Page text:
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which we cannot understand. The mystery of sin, atonement, salvation, and retribution is very great. May it not be that the reason of this mystery is that we could not bear the knowledge ?
This will apply to the mysteries of unfulfilled prophecy. The Master evidently had this in view when He uttered the text, for in the next verse He promised the disciples that the Spirit of truth should show them “ things to come.” If we could bear the knowledge of those things which are dimly foreshadowed in the Apocalypse, Christ would reveal it to us by his Spirit.
This will apply to the mysteries of God's providence. We cannot reconcile the seeming anomalies of God's government. The knowledge to enable us to do this we could not bear now.
This will apply to the experiences of our own life. There is much darkness resting upon the past; much mystery in the present; of our future lot we know scarcely anything. Why is this? Because we could not bear to know the reason of the stroke which crushed us, or of the trials which now oppress us; nor could we bear the knowledge of the exact character of the future. We could not bear the removal of the mystery which strikes us dumb. Our Teacher knows exactly how much we can bear, and He will not impart a gleam of truth more than we can endure. Brethren, let us be thankful for mystery. Christ's method of communicating knowledge is a guarantee of our security from being overwhelmed with intolerable revelations. It is also a guarantee of our everlasting advancement in knowledge. Our Teacher unfolds his ideas gradually; and He, from his infinite mind, will continue the unfoldment for ever. What discipleship is ours! Everlasting discipleship? Throughout the endless ages of our being we shall be constantly making acquisitions in knowledge, and yet our Teacher will ever soar infinitely above our highest attainments. What communications our Teacher will make in the future? In the light that He will pour upon our life, how changed our impressions of it will be ! The poverty that crushed us will be a thing to bless God for; the hand that prostrated us by disappointment and suffering will be embalmed with the kisses of gratitude; the bereaved parents will look upon the grave of their child as a memorial of richest blessing; and the widow and orphans will praise the dispensation of providence that rendered them solitary: all will unite to magnify Him who doeth all things well! There is much mystery now-dark, impenetrable, almost crushing mystery-within us and around us. But God will make all things clear, and more than justify his ways to man “What thou knowest not now, thou shalt know hereafter.” Meanwhile, let us wait-calmly, trustfully let us wait until we are able to bear the revelation. Portsmouth.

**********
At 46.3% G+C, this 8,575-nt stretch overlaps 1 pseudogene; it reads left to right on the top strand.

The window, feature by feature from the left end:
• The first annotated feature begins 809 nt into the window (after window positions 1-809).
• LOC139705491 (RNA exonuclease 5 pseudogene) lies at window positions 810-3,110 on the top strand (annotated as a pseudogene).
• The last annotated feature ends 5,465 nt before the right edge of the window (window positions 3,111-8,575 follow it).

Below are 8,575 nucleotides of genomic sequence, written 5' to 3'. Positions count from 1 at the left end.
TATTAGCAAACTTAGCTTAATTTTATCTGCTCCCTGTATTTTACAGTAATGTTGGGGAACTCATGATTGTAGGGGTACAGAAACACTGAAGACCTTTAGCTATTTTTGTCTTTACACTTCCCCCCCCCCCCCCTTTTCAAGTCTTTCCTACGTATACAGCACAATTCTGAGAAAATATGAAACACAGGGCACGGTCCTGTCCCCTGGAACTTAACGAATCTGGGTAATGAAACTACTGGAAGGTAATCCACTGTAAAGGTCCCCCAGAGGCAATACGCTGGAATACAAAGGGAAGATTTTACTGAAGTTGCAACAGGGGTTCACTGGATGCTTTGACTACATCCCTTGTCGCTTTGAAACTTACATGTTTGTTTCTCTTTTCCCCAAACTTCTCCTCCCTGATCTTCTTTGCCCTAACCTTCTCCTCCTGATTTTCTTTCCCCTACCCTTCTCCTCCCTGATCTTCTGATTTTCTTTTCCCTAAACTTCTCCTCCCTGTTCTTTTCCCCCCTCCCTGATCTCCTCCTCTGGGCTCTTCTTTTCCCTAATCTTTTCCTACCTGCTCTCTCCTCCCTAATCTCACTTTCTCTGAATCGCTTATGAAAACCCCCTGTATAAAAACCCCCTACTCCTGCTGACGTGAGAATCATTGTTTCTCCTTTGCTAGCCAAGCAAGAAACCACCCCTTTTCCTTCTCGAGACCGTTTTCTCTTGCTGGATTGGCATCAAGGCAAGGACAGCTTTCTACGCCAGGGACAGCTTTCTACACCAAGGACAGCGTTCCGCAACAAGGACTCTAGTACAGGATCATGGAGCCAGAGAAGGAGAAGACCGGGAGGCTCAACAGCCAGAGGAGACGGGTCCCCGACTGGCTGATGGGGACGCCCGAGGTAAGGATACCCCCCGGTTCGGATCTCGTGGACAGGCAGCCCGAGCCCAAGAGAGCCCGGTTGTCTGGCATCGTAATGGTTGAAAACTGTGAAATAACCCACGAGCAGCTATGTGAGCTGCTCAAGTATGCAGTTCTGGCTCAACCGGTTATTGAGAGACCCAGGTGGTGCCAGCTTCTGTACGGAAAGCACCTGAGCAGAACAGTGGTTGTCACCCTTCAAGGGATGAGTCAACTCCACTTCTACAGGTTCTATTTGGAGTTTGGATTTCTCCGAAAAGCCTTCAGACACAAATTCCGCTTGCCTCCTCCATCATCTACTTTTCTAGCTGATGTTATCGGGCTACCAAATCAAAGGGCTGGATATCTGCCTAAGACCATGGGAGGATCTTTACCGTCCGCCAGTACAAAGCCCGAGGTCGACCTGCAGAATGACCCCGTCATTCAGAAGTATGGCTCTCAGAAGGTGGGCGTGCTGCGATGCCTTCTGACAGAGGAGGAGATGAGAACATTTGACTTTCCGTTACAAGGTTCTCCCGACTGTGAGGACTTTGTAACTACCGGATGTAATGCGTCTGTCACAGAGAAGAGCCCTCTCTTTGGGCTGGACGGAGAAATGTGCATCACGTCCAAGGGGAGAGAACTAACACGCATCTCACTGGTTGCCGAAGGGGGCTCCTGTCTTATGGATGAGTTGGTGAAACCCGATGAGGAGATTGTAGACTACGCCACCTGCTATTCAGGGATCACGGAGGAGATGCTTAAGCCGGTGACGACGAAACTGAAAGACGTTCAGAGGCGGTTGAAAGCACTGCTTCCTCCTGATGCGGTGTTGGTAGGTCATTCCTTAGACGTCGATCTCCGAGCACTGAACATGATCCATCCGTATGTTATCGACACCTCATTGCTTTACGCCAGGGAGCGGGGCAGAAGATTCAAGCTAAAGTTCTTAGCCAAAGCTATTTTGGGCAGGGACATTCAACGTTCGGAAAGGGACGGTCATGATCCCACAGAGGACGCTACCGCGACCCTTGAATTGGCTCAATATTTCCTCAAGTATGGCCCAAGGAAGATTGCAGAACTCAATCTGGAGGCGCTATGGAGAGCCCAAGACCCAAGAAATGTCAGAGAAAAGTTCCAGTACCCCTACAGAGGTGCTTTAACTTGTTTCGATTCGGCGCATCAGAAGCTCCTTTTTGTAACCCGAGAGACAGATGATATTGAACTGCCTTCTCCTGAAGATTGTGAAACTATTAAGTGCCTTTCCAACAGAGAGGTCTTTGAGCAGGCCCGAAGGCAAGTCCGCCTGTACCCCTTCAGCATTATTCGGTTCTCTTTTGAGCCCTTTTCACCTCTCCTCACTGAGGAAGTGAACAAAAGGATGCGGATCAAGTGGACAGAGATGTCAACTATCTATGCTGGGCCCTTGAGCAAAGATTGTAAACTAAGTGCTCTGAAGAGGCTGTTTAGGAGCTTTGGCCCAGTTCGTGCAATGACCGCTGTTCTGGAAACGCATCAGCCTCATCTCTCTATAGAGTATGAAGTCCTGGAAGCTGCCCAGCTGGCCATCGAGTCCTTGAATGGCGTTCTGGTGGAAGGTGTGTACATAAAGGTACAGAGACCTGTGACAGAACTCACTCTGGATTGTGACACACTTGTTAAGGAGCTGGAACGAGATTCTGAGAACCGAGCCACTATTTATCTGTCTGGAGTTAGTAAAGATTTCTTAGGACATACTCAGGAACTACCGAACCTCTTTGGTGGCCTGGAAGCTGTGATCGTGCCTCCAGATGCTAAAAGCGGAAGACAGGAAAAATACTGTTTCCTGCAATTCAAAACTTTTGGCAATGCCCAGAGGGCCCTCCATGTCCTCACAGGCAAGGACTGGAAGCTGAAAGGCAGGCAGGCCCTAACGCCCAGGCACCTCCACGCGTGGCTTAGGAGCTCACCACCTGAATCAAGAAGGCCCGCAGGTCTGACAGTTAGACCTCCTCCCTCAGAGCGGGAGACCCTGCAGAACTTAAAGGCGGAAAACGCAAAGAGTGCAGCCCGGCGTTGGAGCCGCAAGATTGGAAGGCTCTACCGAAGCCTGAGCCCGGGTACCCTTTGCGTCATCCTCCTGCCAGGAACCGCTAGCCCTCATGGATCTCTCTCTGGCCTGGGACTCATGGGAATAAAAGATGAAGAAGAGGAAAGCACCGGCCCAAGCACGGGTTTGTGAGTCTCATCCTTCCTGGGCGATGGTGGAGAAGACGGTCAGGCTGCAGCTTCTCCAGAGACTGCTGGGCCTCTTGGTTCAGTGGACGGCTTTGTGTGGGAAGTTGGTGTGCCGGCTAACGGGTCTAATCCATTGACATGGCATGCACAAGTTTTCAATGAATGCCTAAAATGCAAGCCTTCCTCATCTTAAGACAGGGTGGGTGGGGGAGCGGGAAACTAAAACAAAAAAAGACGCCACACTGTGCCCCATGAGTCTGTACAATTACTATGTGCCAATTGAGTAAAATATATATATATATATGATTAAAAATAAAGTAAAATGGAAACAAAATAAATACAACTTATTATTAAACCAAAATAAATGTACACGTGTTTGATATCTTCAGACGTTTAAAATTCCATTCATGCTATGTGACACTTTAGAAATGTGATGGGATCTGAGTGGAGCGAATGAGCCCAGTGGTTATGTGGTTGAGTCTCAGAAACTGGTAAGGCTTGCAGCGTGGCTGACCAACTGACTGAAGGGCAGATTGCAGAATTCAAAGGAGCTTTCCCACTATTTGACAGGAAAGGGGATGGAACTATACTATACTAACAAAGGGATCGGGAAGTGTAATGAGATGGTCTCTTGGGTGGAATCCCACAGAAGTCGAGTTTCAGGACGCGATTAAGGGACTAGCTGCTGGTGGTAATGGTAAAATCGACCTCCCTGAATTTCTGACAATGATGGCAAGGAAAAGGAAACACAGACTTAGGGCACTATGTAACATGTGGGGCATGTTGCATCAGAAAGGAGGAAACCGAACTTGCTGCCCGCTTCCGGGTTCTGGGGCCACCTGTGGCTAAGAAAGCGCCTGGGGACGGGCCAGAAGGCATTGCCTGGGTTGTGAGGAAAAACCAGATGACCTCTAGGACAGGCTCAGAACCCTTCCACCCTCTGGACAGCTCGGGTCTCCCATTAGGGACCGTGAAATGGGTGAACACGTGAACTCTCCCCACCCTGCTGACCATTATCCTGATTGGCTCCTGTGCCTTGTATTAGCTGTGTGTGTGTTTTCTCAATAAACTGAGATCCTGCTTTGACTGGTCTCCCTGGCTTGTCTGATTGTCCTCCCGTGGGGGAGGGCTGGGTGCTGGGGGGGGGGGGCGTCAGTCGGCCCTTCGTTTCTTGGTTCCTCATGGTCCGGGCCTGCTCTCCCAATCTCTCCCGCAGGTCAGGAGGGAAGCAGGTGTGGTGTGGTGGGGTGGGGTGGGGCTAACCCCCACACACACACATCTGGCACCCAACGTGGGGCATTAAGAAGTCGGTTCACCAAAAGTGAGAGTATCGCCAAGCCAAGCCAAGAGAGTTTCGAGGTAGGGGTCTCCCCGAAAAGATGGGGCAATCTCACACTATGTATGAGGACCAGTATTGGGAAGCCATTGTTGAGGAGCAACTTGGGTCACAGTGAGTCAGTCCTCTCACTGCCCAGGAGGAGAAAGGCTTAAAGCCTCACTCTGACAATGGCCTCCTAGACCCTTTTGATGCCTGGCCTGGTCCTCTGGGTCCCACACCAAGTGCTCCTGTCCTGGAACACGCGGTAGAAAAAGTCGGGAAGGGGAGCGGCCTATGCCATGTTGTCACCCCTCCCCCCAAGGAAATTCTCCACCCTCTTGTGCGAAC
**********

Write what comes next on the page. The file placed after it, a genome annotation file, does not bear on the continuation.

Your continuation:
SUBJECT: Rich Poverty.
Analysis of Homily the Seben Sandred and Fifty-Third.
If we heard the first part of this statement only, we should say, “Here is indicated as sad and drear a lot as mortal ever inherited—à state in which the man has lost all heart," &c. And if we did but hear the last part of the sentence, we should think, “ Here is Fortune's favourite, intoxicated with his uncounted treasures,” &c.